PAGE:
(conservative) within species, but vary among
lineages
Physiological Trade-offs
• Physiology is the basis
of phenotypic
correlations and is the
filter through which
genetic conditions are
expressed
Physiological Trade-offs
• Genome consists of
a part carrying
lineage-specific
effects
characteristic of a
species and a
variable part
carrying the
differences among
individuals
Physiological Trade-offs
• Physiological tradeoffs constrain adaptation:
with limited resources, an increase in energy
allocation must result in a proportional
decrease in materials and energy allocated to
another (the Principle of Allocation)
• What is left is after standard metabolic use is
sometimes referred to as a surplus
• It can be allocated to growth (u) and
reproduction (1-u)
Physiological Trade-offs
• What value of u will
maximize fitness?
• Given values of fitness for
every pair of values of
growth and reproduction,
one can plot the fitness
values on the growthreproduction plane and
draw contours through
points of equal value
Physiological Trade-offs
• There may be a single combination of growth
and reproduction that produces the highest
fitness, there would be a peak, with declining
fitness around it
• The trade-off should represent a straight line
(although the slope does not have to be 1)
• Where the trade-off intersects with the
highest value on the fitness contour, fitness is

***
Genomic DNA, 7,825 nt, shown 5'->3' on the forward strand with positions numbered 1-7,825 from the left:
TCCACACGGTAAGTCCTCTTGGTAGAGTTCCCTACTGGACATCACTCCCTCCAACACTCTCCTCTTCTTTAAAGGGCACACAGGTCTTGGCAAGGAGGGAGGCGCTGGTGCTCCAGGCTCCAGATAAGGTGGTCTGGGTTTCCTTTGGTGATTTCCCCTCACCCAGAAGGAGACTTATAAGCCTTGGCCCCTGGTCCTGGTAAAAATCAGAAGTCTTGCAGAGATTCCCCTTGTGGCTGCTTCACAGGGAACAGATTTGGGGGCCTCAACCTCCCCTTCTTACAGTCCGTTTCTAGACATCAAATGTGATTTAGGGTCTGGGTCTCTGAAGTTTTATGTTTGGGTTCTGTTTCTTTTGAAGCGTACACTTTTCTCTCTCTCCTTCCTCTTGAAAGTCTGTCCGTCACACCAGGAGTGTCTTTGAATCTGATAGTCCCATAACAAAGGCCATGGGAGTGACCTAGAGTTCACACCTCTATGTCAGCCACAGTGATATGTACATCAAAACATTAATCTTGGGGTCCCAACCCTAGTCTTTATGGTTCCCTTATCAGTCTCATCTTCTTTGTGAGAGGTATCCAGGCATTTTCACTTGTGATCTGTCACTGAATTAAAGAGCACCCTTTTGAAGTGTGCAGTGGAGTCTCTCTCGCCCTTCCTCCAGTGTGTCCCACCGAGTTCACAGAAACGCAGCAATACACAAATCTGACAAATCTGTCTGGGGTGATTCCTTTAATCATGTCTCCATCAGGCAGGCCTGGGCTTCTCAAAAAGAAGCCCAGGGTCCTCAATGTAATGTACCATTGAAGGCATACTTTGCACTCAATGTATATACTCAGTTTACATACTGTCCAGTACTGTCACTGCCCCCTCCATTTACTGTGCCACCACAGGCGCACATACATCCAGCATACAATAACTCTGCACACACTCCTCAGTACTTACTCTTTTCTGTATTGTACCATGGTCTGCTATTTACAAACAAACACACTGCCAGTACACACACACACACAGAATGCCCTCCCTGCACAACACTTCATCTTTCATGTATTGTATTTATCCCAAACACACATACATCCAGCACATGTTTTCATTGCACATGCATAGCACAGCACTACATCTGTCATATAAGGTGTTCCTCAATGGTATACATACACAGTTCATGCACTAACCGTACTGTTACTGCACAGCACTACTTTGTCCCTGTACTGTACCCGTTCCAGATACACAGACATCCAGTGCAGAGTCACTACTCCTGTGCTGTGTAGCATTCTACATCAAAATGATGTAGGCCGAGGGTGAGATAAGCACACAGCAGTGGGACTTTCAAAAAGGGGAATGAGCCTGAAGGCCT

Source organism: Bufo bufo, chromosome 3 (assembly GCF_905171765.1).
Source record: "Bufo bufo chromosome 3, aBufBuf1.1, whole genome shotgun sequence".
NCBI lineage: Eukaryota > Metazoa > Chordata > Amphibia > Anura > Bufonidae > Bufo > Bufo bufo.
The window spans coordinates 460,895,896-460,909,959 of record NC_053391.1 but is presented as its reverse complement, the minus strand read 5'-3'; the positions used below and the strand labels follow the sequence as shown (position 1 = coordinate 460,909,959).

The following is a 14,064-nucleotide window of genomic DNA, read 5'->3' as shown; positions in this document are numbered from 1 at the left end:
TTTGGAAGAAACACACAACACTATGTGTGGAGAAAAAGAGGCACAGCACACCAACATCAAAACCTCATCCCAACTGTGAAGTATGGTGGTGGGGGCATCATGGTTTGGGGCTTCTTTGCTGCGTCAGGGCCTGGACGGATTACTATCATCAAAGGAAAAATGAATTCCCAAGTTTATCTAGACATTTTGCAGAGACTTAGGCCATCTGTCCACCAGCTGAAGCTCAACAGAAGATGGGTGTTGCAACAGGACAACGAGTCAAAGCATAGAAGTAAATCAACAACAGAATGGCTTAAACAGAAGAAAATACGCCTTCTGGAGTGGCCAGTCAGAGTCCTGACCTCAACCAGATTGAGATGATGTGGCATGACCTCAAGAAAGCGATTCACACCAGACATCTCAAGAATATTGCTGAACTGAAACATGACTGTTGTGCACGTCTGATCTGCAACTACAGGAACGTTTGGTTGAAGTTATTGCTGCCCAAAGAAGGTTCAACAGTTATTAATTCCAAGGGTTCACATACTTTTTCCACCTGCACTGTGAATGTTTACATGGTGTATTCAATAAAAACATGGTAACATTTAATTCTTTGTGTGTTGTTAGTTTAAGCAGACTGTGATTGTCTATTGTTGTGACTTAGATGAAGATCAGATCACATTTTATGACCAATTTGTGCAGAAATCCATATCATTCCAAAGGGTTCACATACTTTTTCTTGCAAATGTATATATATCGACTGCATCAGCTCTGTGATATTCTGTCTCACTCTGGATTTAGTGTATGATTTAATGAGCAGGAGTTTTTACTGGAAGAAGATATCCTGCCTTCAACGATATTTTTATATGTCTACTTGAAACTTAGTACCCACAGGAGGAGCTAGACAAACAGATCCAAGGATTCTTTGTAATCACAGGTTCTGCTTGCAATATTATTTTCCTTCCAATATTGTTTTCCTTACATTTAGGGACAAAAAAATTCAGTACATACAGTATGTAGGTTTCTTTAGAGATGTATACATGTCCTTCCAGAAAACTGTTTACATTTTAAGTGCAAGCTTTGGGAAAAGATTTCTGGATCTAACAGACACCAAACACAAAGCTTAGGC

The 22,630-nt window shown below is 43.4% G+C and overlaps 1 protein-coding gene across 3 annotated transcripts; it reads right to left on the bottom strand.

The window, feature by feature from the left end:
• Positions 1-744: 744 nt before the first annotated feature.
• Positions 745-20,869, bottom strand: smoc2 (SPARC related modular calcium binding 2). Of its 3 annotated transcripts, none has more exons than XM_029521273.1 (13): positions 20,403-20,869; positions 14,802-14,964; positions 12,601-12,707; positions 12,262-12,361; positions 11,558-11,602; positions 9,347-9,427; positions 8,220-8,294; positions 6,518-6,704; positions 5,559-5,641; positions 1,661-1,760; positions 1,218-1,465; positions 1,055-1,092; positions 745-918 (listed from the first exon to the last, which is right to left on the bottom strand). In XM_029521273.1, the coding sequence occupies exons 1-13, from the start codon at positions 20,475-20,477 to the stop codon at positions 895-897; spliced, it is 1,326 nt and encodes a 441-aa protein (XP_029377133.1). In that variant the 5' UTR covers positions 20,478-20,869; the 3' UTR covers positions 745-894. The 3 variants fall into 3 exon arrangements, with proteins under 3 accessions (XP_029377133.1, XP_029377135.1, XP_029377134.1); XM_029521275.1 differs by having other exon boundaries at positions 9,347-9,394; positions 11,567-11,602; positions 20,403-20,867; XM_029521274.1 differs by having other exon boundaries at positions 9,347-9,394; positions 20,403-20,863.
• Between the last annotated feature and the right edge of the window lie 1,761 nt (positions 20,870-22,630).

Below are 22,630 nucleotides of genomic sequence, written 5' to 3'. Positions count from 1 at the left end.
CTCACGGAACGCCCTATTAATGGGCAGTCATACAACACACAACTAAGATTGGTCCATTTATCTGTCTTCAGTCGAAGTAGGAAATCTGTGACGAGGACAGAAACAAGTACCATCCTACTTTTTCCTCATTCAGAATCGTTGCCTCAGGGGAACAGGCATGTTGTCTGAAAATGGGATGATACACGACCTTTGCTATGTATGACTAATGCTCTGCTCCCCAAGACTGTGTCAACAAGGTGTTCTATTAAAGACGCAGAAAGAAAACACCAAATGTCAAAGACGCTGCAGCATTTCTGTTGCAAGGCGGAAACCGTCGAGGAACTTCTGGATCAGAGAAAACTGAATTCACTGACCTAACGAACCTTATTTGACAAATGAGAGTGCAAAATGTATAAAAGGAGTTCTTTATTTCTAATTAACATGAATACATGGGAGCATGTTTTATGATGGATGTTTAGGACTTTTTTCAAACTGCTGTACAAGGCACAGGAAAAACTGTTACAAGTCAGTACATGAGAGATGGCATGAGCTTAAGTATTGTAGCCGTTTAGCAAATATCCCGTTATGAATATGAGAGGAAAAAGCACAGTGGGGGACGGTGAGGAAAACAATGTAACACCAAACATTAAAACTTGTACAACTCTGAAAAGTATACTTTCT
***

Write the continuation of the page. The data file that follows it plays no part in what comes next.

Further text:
maximized
Physiological Trade-offs
Physiological Trade-offs
• There are many caveats: see handout
Physiological Trade-offs
• The physiological models focuses on how
materials and energy are acquired, processed
and utilized
• It is based upon rates (e.g. feeding, metabolic,
growth…)
Physiological Trade-offs
• Consider the
fate of ingested
material for a
carnivorous fish
swimming and
foraging
optimally
Physiological Trade-offs
• Feeding constraints
and efficiencies
connect physiological
ecology, behavioral
ecology and life
history evolution
• Male Kestrals feed
females and young
Physiological Trade-offs
• Males with broods from 4 to 7 chicks all spent
an average of 4.75 hours per day in flight
independent of brood size (382kJ/day foraging)
• Males with larger broods hunted more
efficiently and provision equally well (63 g/day)
• When nestlings were manipulated (number or
quantity of food), males increased delivery